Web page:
Admittedly, the application wasn’t without its problems, but they can’t be blamed on the KiwiGrip. Midway through the project, we went down to the boat one morning to prep our next section, and to our horror, discovered that a neighbor’s cat had been on the boat overnight. Not only did it slide through a section of wet paint (cool temperatures delayed the drying time that day), but it then jumped up on our teak cockpit coaming caps and scampered all around our camaru cockpit grating – leaving a trail of paw prints in its wake!

The scene of the crime

One of the worst spots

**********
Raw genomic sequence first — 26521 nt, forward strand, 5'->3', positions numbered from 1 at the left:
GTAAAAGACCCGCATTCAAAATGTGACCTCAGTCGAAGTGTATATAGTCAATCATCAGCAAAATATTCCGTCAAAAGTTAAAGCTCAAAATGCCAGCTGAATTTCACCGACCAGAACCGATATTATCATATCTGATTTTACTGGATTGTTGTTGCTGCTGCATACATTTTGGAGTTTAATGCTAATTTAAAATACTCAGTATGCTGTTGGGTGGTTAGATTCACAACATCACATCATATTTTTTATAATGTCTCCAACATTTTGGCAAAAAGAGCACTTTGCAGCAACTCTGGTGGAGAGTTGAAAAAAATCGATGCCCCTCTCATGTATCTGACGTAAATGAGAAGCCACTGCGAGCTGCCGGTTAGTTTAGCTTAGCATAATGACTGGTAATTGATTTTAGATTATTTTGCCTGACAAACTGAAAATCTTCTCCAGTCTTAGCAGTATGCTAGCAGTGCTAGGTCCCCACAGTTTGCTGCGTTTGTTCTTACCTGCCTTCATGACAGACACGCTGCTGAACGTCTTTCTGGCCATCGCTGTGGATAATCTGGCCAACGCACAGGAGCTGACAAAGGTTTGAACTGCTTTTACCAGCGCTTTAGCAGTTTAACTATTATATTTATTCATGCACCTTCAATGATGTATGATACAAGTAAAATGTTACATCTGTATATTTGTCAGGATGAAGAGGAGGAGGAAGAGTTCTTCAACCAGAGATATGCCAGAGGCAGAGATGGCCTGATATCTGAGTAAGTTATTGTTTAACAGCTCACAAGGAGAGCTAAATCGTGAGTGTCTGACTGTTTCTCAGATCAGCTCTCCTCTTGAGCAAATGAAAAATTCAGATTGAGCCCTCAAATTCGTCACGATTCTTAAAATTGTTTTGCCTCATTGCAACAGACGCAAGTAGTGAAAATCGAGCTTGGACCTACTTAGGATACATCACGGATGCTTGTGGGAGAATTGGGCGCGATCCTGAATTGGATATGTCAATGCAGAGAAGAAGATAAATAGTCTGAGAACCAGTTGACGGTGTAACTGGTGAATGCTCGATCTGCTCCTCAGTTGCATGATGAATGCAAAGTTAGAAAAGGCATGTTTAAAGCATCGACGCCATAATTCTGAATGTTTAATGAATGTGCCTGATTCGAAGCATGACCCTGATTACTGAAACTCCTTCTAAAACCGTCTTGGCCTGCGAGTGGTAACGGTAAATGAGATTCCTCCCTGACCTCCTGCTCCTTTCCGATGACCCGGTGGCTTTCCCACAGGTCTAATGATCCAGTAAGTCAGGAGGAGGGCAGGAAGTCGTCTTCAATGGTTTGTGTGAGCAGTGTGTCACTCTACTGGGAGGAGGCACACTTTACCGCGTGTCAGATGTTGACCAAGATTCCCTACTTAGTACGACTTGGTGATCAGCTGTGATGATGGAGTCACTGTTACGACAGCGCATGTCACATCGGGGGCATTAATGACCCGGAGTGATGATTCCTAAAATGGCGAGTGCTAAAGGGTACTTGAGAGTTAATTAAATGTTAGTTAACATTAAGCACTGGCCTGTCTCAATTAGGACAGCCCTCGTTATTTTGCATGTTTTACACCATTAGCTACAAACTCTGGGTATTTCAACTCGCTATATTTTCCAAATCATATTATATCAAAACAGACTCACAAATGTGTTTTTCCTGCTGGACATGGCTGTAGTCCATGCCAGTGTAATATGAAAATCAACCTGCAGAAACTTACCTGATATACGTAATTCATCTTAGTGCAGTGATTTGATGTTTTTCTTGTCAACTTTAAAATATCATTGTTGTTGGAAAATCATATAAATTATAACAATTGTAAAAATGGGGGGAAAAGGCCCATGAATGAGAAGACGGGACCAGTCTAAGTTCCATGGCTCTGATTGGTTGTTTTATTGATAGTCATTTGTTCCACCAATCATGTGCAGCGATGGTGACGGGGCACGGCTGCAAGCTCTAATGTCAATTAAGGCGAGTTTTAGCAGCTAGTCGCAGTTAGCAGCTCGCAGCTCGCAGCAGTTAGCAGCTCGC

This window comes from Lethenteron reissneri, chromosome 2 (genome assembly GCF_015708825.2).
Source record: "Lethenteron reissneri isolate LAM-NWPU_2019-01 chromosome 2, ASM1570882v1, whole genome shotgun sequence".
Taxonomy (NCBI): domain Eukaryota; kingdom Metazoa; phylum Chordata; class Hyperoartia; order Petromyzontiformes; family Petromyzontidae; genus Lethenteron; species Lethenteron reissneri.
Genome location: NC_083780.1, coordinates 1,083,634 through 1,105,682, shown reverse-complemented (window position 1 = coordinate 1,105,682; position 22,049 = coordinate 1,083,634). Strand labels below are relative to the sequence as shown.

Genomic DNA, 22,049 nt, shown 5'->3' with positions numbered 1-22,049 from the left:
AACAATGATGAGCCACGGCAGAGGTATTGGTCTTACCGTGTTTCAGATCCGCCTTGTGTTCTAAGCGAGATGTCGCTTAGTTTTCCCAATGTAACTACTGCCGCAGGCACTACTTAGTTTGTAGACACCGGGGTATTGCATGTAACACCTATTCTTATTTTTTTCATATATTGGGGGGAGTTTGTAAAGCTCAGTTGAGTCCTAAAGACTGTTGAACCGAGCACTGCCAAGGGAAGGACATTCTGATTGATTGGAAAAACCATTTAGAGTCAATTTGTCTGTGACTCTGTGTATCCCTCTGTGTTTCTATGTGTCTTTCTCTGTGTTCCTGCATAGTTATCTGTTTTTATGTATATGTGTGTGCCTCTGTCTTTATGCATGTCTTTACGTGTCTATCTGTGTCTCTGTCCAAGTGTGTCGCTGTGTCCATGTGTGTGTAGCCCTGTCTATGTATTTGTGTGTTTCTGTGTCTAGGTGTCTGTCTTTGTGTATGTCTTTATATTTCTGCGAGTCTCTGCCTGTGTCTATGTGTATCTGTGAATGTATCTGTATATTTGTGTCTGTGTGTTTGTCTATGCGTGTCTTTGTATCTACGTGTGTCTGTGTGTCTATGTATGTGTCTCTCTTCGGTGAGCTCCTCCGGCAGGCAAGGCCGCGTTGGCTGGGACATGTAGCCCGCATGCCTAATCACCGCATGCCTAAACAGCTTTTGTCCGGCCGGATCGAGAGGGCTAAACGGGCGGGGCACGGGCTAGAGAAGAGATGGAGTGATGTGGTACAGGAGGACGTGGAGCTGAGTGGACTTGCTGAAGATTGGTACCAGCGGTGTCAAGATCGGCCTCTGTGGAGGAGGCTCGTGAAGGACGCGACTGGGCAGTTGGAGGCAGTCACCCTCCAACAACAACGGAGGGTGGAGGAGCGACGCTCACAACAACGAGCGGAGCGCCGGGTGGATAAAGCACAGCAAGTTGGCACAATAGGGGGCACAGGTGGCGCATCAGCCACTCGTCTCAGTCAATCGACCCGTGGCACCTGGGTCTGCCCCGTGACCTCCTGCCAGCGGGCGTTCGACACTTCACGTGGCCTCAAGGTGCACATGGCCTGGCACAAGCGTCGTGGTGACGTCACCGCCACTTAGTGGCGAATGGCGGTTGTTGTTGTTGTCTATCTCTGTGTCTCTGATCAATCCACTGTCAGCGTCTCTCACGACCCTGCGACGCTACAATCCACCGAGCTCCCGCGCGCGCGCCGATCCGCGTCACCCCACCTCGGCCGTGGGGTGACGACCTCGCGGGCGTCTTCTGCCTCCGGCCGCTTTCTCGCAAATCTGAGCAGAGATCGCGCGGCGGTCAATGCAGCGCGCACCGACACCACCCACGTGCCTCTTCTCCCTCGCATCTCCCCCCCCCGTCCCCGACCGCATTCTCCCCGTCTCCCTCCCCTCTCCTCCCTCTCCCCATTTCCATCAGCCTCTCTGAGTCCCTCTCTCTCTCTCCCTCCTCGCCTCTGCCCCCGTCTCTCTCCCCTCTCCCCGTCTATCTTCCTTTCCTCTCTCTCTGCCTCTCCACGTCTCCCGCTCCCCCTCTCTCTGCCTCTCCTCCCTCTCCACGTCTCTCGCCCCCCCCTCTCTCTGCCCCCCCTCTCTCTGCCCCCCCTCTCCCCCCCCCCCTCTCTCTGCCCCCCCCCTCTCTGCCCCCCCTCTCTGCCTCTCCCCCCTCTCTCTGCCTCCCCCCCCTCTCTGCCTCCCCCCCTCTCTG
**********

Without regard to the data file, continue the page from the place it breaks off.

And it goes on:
After several hours and countless choice words, we were able to clean up most of the mess. Miraculously, the paint was relatively easy to get off of the coaming caps, which had been treated with Cetol. We oil the cockpit grating so it won’t be slippery, and that didn’t fare quite as well. I’d say 95% of the paint was removed, but some remains deep in the wood grain.

Best we could do -- will look better once re-oiled
The non-skid section will get touched up in the spring when the weather breaks, and although it will require a little sanding, touching up the KiwiGrip is pretty easy and repairs seamlessly blend in to the existing paint.

Paw prints aside, we are very happy with the KiwiGrip and would recommend it over Interdeck in a heartbeat!

The finished product!

Thursday, February 7, 2013